Scuba and Chill

Eagle ray: The ray capable of flight

La raya águila se distribuye a lo largo de todas las zonas tropicales del mundo, normalmente en zonas poco profundas. Si te gustan tanto las rayas águila como a nosotros te encantará este post.
raya aguila
raya aguila

Short description

First of all we are going to describe the origin of this wonderful animal. Its scientific name is Aetobatus narinari and it belongs to the class Chondrichthyes, or in other words: it belongs to the same class as the SHARK!

Wikimedia Commons

It is distributed throughout all tropical areas of the world, and we can find them alone or in groups quite frequently in the Dominican Caribbean. They are normally found in shallow waters and coral reefs.

This species of stingray is easily identifiable given its morphology. Its upper part is blue or black and has white spots. It has a white belly and a flat, round snout that resembles an eagle’s beak. It has a long whip-shaped tail that contains 2 to 6 poisonous spines.

The eagle ray can weigh up to 230kg (507 pounds) and can measure up to 3 meters (10 feet) from fin to fin and 5 meters long (16.5 feet). Additionally, this species is sexually dimorphic. Sexual dimorphism is defined as a variation in external physiognomy that is determined by sex. In the case of the eagle ray it is a difference in size where the females are larger than the males.


Now we can describe the behavior of the animal.

They are carnivorous predators and their diet is based on mollusks, crustaceans, octopuses and small fish. They are important for the conservation and cleaning of the seabed since they also eat sick fish, remains of dead invertebrates such as snails, shrimp, lobsters or sea cucumbers.

They have a highly evolved sense of smell that they use to search for food. Its snout is full of electro-sensory pores that locate its prey under the sand. They then use calcified jaws and chevron-shaped teeth to open hard shells.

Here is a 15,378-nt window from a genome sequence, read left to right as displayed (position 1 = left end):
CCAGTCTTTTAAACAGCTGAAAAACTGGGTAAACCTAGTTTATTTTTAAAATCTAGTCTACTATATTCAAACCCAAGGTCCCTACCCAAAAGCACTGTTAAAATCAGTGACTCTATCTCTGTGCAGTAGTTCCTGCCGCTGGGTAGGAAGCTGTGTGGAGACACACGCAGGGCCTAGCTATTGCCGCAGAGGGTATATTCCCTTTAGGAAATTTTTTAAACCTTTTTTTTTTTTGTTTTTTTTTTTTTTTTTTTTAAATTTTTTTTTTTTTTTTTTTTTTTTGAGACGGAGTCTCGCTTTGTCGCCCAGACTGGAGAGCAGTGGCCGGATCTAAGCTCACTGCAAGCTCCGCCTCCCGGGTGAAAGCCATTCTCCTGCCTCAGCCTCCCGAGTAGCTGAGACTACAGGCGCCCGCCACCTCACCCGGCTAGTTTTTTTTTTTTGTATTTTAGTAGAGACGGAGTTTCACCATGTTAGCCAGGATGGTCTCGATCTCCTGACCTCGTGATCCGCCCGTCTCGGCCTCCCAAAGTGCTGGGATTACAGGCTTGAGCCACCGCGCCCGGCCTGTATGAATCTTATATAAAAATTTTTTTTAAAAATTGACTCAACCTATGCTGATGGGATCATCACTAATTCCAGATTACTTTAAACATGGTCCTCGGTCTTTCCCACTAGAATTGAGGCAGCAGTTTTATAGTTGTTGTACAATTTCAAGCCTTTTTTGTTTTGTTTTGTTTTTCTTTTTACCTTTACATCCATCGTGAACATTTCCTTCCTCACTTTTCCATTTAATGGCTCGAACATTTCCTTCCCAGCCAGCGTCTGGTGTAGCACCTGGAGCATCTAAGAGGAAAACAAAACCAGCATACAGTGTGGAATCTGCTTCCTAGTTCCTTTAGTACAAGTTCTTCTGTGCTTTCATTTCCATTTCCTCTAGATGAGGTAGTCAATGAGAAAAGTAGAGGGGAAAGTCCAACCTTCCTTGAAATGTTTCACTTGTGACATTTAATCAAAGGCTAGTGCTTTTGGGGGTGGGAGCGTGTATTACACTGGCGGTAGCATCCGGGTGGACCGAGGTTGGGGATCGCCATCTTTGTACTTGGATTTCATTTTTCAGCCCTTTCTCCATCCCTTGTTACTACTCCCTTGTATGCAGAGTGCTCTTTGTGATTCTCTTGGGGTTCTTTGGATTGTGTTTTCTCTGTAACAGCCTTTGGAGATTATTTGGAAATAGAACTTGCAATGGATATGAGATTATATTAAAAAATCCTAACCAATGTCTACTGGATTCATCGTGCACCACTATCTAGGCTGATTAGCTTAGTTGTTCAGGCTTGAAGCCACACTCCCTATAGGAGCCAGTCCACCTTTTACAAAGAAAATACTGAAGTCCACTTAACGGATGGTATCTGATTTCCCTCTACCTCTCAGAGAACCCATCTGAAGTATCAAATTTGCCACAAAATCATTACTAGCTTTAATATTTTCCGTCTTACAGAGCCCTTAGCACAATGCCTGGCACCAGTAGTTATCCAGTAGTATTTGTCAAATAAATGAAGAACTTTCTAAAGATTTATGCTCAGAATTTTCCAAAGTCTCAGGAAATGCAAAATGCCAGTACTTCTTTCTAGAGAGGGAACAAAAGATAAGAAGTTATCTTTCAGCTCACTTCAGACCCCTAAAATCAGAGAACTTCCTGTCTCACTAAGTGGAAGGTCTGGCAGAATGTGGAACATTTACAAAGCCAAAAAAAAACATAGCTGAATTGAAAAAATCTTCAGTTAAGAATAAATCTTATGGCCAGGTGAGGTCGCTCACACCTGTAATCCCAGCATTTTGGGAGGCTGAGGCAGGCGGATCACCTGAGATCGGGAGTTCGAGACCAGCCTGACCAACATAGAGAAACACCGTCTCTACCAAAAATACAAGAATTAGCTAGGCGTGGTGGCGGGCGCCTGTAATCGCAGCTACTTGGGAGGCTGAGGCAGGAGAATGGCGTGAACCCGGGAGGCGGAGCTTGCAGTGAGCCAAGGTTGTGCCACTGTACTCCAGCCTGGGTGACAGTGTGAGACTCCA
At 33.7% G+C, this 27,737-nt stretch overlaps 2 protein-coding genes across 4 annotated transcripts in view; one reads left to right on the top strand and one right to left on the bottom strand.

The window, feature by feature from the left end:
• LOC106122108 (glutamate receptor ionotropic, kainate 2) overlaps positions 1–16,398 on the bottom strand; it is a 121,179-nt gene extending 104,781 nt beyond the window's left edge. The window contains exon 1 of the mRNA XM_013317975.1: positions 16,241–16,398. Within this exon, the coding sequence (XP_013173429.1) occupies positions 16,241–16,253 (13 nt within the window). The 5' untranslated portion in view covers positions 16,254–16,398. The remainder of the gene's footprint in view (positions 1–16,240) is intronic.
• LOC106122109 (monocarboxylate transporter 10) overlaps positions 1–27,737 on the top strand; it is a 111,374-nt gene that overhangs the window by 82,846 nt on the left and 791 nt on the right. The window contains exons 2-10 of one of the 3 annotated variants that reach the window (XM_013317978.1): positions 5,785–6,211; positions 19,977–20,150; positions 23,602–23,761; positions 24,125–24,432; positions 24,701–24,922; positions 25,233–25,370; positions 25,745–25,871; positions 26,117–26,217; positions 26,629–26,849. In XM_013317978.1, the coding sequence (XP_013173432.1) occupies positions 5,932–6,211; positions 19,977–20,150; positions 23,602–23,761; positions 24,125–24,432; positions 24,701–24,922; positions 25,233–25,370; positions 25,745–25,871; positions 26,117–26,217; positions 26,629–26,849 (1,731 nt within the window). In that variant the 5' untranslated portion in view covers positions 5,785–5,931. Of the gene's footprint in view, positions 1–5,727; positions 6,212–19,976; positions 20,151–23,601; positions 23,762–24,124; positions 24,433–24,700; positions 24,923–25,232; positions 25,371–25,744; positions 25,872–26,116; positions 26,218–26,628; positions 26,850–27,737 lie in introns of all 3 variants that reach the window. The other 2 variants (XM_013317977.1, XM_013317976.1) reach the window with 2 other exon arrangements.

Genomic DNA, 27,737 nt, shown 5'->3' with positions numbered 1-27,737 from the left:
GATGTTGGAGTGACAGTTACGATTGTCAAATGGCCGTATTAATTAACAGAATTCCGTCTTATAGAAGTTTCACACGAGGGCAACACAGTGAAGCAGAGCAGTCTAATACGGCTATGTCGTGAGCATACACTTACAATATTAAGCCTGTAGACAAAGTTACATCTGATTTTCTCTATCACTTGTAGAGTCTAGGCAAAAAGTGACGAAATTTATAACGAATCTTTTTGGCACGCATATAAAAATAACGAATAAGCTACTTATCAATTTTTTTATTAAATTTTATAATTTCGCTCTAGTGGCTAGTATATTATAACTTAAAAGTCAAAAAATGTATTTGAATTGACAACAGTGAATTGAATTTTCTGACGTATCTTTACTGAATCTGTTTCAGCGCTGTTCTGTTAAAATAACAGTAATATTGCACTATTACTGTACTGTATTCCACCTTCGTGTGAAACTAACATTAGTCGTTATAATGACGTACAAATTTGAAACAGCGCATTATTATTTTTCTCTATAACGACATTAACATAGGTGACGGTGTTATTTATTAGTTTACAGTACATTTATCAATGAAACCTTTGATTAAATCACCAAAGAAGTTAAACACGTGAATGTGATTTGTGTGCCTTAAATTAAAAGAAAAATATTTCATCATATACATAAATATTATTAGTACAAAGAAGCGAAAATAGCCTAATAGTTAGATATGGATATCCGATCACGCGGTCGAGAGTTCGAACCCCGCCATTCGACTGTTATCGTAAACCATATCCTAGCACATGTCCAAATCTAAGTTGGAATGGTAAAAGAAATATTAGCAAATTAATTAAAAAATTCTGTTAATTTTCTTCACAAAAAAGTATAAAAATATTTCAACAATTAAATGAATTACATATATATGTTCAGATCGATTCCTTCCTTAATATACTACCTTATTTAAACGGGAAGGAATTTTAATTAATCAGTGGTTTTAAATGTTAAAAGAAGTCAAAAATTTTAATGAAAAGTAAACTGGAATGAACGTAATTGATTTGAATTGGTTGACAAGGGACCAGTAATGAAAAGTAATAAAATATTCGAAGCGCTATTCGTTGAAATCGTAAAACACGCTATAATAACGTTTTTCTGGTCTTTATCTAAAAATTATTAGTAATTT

The main predators of Aetobatus narinari are sharks. They are mainly attacked by bull sharks, hammerhead sharks, lemon sharks, silvertip sharks and tiger sharks.

Eagle rays are ovoviviparous. That is, they carry the eggs inside the mother’s body throughout their gestation period.

During the mating period, one or more males remain with the female. The faster male turns around the female by grabbing her pectoral fin with his jaw. At the time of copulation, they lie belly to belly with their lower limbs together. The insemination process lasts 40 to 100 seconds.

The female retains the fertilized eggs for a year and gives birth to up to four young.

Stingrays reach sexual maturity between 4 and 6 years of age, and live approximately 25 years.

Now, why does the eagle ray jump?

When rays are outside their normal swimming area, they usually gather in loose groups of between 3 and 16 individuals that swim in the same direction and at the same speed, having occasional interactions with each other. This is called loose aggregation.

During these swims they perform two types of jumps:

  • Vertical: The ray propels itself vertically, rising out of the water and returning along the same line.
  • 45 degrees: The stingray jumps at an angle of 45 degrees and repeats the process several times at high speed, giving the sensation that it is flying.

To date, it has not been possible to study or demonstrate the reason for the jumps and flights. But scientists have several hypotheses:

  • The jumps allow them to deworm themselves and eliminate the remoras that they have attached.
  • It can be a form of communication with other rays since when they fall they produce a noise that can be heard several kilometers away.
  • Reason for seducing his partner prior to mating.
  • Solely for entertainment purposes in the same way that dolphins surf the waves.

We believe that they also use it to flee from predators as we can see in the following photos published in the New York Post where the reported eagle ray flees from the attack of a hammerhead shark.

Whatever the reason for the flights, they are a spectacle of nature and we hope that over time we will be able to investigate this topic further.

And you, why do you think eagle rays jump out of the water?

Later we will publish a post about the migrations of giant manta rays (Mobula birostris), which can jump more than 3 meters above the water.

You can write to us for any information you need.

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